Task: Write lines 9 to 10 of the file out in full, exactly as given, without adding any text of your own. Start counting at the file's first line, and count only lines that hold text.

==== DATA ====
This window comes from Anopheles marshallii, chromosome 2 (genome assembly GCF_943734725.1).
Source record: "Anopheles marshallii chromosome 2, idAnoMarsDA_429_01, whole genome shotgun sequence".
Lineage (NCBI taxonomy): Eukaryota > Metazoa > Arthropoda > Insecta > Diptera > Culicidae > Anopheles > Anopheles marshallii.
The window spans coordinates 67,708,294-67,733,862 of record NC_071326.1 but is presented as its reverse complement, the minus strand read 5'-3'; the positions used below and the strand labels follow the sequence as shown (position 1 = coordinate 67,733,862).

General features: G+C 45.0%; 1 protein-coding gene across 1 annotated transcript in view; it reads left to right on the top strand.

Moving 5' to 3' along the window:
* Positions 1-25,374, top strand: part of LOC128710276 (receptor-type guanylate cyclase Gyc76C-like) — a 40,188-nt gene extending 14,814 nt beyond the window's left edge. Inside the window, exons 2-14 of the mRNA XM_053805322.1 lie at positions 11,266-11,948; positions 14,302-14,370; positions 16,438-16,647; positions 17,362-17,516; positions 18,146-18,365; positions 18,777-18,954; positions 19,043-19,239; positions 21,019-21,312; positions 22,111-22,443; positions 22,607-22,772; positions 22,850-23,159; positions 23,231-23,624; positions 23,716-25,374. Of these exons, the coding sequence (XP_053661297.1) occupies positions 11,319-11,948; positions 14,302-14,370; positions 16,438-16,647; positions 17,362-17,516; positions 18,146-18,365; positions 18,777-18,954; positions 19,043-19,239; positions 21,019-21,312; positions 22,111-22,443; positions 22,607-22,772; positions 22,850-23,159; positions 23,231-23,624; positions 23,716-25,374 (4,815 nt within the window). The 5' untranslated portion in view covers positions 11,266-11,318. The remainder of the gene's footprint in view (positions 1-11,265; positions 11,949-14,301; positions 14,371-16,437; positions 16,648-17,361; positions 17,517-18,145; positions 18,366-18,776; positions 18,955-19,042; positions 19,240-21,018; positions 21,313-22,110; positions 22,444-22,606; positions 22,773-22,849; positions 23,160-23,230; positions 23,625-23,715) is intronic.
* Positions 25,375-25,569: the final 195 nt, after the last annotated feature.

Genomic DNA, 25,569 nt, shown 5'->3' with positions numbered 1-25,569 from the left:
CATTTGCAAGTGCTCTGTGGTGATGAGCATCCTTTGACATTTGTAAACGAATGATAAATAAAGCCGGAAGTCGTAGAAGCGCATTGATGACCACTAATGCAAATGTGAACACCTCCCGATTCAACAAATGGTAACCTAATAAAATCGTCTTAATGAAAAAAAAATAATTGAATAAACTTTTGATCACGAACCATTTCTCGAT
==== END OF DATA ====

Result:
Genomic DNA, 25,569 nt, shown 5'->3' with positions numbered 1-25,569 from the left:
CATTTGCAAGTGCTCTGTGGTGATGAGCATCCTTTGACATTTGTAAACGAATGATAAATAAAGCCGGAAGTCGTAGAAGCGCATTGATGACCACTAATGCAAATGTGAACACCTCCCGATTCAACAAATGGTAACCTAATAAAATCGTCTTAATGAAAAAAAAATAATTGAATAAACTTTTGATCACGAACCATTTCTCGAT